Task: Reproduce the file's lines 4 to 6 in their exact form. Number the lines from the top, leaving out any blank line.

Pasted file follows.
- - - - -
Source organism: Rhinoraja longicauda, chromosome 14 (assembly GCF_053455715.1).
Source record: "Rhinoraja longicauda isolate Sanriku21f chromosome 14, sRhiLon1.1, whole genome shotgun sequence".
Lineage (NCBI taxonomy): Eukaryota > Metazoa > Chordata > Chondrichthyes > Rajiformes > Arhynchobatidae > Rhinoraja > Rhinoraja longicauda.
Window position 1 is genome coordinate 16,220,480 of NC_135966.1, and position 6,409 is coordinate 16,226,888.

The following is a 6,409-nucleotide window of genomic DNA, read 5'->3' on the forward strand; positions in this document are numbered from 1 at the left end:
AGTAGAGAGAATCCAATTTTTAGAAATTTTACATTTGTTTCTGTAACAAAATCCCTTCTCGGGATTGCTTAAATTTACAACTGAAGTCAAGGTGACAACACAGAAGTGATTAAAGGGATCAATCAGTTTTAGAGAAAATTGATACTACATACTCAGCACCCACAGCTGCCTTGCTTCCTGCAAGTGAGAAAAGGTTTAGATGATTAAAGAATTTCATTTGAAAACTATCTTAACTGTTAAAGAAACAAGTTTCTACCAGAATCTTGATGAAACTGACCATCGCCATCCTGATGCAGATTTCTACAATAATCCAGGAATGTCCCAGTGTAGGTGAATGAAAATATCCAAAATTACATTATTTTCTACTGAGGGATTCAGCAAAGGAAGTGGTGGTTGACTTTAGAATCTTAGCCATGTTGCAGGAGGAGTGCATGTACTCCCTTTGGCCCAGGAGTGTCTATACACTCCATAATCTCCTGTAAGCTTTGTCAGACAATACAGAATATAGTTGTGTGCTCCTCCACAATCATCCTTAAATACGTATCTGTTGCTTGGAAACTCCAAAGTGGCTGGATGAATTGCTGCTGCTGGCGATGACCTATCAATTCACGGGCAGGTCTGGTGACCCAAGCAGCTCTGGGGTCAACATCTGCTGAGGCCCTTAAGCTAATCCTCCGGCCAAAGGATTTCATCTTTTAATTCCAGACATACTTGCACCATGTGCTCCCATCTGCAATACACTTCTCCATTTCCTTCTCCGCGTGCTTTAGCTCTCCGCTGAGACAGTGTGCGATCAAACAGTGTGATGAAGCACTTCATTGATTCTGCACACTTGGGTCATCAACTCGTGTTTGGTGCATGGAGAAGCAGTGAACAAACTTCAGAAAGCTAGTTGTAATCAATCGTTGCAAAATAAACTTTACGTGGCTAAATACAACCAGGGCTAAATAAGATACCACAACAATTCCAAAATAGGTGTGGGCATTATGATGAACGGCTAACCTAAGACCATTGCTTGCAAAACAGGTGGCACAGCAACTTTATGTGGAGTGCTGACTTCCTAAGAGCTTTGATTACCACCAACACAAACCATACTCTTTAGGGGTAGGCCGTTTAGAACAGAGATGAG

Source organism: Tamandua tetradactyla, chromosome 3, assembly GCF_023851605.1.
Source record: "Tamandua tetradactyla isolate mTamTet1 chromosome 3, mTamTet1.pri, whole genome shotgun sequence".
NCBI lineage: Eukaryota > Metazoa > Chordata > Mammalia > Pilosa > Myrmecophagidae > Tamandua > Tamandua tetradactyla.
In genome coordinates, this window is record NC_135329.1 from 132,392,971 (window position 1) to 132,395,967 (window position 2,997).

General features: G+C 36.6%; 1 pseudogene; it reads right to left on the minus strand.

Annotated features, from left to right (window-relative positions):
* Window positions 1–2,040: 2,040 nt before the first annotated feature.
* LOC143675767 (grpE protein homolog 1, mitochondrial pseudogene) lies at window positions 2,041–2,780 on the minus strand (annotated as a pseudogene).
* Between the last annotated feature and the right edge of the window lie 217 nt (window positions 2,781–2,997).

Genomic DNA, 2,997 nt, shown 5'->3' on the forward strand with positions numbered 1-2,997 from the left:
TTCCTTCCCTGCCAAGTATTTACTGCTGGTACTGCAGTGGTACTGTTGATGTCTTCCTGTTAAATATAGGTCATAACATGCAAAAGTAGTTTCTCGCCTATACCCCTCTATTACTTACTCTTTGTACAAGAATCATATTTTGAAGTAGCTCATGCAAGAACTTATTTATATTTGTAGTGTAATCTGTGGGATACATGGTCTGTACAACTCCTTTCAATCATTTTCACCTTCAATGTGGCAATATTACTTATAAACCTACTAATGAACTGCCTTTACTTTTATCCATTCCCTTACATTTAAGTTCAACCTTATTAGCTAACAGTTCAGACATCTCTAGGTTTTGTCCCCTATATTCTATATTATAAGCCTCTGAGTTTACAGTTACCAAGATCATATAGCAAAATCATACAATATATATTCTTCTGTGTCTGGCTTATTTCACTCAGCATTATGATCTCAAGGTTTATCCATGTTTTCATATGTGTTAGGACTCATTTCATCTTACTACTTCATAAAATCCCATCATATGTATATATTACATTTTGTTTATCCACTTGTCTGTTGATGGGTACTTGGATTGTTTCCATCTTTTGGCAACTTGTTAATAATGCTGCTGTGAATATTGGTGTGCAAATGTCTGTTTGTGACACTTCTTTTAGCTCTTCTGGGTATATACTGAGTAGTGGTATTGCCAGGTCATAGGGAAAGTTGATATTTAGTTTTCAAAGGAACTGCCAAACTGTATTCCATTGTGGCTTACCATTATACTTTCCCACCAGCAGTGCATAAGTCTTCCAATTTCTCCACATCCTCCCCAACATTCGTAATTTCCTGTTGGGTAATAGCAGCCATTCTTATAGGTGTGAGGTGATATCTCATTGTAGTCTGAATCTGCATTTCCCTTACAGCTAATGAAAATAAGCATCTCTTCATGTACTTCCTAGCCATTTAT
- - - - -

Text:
Window position 1 is genome coordinate 16,220,480 of NC_135966.1, and position 6,409 is coordinate 16,226,888.

The following is a 6,409-nucleotide window of genomic DNA, read 5'->3' on the forward strand; positions in this document are numbered from 1 at the left end:
AGTAGAGAGAATCCAATTTTTAGAAATTTTACATTTGTTTCTGTAACAAAATCCCTTCTCGGGATTGCTTAAATTTACAACTGAAGTCAAGGTGACAACACAGAAGTGATTAAAGGGATCAATCAGTTTTAGAGAAAATTGATACTACATACTCAGCACCCACAGCTGCCTTGCTTCCTGCAAGTGAGAAAAGGTTTAGATGATTAAAGAATTTCATTTGAAAACTATCTTAACTGTTAAAGAAACAAGTTTCTACCAGAATCTTGATGAAACTGACCATCGCCATCCTGATGCAGATTTCTACAATAATCCAGGAATGTCCCAGTGTAGGTGAATGAAAATATCCAAAATTACATTATTTTCTACTGAGGGATTCAGCAAAGGAAGTGGTGGTTGACTTTAGAATCTTAGCCATGTTGCAGGAGGAGTGCATGTACTCCCTTTGGCCCAGGAGTGTCTATACACTCCATAATCTCCTGTAAGCTTTGTCAGACAATACAGAATATAGTTGTGTGCTCCTCCACAATCATCCTTAAATACGTATCTGTTGCTTGGAAACTCCAAAGTGGCTGGATGAATTGCTGCTGCTGGCGATGACCTATCAATTCACGGGCAGGTCTGGTGACCCAAGCAGCTCTGGGGTCAACATCTGCTGAGGCCCTTAAGCTAATCCTCCGGCCAAAGGATTTCATCTTTTAATTCCAGACATACTTGCACCATGTGCTCCCATCTGCAATACACTTCTCCATTTCCTTCTCCGCGTGCTTTAGCTCTCCGCTGAGACAGTGTGCGATCAAACAGTGTGATGAAGCACTTCATTGATTCTGCACACTTGGGTCATCAACTCGTGTTTGGTGCATGGAGAAGCAGTGAACAAACTTCAGAAAGCTAGTTGTAATCAATCGTTGCAAAATAAACTTTACGTGGCTAAATACAACCAGGGCTAAATAAGATACCACAACAATTCCAAAATAGGTGTGGGCATTATGATGAACGGCTAACCTAAGACCATTGCTTGCAAAACAGGTGGCACAGCAACTTTATGTGGAGTGCTGACTTCCTAAGAGCTTTGATTACCACCAACACAAACCATACTCTTTAGGGGTAGGCCGTTTAGAACAGAGATGAG